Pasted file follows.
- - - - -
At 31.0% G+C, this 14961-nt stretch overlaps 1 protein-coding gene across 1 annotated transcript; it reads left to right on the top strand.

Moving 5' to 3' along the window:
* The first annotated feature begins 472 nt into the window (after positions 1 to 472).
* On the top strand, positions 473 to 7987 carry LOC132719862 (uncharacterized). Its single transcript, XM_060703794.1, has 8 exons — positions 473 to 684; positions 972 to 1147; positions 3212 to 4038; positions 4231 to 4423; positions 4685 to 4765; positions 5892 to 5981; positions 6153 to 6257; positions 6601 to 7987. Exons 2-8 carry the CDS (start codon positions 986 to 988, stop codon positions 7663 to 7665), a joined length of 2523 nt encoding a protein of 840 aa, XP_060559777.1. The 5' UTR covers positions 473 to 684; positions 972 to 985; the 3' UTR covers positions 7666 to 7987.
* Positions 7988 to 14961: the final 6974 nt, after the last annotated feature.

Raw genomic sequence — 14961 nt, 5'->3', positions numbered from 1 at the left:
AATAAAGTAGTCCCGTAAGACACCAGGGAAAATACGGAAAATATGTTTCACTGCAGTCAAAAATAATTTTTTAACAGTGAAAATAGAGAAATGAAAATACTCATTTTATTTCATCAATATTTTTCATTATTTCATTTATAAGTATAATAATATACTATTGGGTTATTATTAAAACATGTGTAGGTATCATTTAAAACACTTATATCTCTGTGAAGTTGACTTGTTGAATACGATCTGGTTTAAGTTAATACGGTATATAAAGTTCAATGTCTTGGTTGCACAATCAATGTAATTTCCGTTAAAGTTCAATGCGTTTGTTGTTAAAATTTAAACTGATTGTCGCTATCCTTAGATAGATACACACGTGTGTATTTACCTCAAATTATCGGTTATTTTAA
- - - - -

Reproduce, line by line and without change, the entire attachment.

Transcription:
At 31.0% G+C, this 14961-nt stretch overlaps 1 protein-coding gene across 1 annotated transcript; it reads left to right on the top strand.

Moving 5' to 3' along the window:
* The first annotated feature begins 472 nt into the window (after positions 1 to 472).
* On the top strand, positions 473 to 7987 carry LOC132719862 (uncharacterized). Its single transcript, XM_060703794.1, has 8 exons — positions 473 to 684; positions 972 to 1147; positions 3212 to 4038; positions 4231 to 4423; positions 4685 to 4765; positions 5892 to 5981; positions 6153 to 6257; positions 6601 to 7987. Exons 2-8 carry the CDS (start codon positions 986 to 988, stop codon positions 7663 to 7665), a joined length of 2523 nt encoding a protein of 840 aa, XP_060559777.1. The 5' UTR covers positions 473 to 684; positions 972 to 985; the 3' UTR covers positions 7666 to 7987.
* Positions 7988 to 14961: the final 6974 nt, after the last annotated feature.

Raw genomic sequence — 14961 nt, 5'->3', positions numbered from 1 at the left:
AATAAAGTAGTCCCGTAAGACACCAGGGAAAATACGGAAAATATGTTTCACTGCAGTCAAAAATAATTTTTTAACAGTGAAAATAGAGAAATGAAAATACTCATTTTATTTCATCAATATTTTTCATTATTTCATTTATAAGTATAATAATATACTATTGGGTTATTATTAAAACATGTGTAGGTATCATTTAAAACACTTATATCTCTGTGAAGTTGACTTGTTGAATACGATCTGGTTTAAGTTAATACGGTATATAAAGTTCAATGTCTTGGTTGCACAATCAATGTAATTTCCGTTAAAGTTCAATGCGTTTGTTGTTAAAATTTAAACTGATTGTCGCTATCCTTAGATAGATACACACGTGTGTATTTACCTCAAATTATCGGTTATTTTAA